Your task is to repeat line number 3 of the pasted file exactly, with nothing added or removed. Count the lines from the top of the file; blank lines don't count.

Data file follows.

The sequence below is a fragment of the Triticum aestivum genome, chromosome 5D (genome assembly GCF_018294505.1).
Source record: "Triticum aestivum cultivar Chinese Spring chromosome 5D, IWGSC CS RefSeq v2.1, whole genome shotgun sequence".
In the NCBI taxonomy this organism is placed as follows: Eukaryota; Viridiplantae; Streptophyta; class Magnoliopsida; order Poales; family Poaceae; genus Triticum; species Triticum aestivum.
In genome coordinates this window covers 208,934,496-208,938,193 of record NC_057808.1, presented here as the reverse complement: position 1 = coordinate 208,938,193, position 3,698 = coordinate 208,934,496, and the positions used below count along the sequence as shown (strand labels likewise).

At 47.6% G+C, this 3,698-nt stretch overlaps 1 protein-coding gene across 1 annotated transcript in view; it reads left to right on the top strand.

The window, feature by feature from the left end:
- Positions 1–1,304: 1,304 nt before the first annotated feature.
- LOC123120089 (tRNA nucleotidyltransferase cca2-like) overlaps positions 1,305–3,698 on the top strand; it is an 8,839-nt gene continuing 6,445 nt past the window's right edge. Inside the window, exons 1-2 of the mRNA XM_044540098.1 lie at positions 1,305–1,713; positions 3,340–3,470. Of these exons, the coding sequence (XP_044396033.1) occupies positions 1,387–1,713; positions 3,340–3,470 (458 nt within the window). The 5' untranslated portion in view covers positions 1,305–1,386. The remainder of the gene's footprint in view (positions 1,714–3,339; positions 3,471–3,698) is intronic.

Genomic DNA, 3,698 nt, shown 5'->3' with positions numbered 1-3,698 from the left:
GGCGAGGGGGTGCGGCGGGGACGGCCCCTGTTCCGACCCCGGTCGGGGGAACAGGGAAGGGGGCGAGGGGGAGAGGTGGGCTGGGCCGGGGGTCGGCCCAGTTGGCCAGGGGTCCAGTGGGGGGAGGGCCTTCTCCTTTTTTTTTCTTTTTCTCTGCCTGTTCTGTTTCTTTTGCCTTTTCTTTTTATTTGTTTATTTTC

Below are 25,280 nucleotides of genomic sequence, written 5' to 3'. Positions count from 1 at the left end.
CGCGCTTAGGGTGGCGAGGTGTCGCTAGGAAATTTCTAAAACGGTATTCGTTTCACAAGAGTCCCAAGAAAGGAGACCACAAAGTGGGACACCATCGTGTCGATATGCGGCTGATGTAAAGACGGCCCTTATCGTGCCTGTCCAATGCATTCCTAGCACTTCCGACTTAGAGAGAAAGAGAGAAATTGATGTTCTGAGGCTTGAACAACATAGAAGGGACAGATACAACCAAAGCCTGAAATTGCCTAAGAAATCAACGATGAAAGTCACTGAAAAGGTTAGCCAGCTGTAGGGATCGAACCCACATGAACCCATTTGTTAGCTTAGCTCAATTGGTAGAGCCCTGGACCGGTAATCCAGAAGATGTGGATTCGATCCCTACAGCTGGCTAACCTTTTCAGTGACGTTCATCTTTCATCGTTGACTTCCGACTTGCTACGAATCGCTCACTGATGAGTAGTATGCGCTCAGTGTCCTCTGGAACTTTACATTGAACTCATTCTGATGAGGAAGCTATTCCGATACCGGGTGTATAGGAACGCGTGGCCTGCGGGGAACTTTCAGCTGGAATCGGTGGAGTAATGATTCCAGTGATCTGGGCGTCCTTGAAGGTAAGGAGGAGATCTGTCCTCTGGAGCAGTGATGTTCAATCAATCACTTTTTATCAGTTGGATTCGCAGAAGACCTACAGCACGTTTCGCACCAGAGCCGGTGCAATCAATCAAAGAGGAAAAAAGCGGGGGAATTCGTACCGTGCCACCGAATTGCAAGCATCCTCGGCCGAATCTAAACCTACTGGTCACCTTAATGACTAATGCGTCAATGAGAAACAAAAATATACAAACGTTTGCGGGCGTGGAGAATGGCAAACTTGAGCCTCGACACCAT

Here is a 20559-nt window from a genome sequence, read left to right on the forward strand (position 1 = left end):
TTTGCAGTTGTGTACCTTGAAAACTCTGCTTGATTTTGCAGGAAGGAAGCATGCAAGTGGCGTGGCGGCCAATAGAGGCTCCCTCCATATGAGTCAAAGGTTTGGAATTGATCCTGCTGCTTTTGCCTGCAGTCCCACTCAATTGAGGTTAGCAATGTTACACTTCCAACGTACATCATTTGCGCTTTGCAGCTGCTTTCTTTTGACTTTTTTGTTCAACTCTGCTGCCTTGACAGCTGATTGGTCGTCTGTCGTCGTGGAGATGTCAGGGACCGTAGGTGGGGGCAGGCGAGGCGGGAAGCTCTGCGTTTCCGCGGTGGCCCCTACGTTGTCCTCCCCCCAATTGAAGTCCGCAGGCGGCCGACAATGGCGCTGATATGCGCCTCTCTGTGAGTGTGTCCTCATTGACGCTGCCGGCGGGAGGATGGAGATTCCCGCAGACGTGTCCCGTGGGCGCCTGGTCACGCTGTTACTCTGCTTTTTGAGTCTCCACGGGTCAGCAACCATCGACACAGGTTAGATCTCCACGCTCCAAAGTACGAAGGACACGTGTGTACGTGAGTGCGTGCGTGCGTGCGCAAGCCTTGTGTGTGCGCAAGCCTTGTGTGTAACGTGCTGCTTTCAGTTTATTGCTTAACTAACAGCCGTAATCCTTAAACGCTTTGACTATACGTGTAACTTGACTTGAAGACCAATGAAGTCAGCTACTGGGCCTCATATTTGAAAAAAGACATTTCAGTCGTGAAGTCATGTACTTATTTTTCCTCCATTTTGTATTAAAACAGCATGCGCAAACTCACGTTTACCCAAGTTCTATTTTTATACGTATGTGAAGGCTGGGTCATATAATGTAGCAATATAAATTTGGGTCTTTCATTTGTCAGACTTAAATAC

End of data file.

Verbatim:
In the NCBI taxonomy this organism is placed as follows: Eukaryota; Viridiplantae; Streptophyta; class Magnoliopsida; order Poales; family Poaceae; genus Triticum; species Triticum aestivum.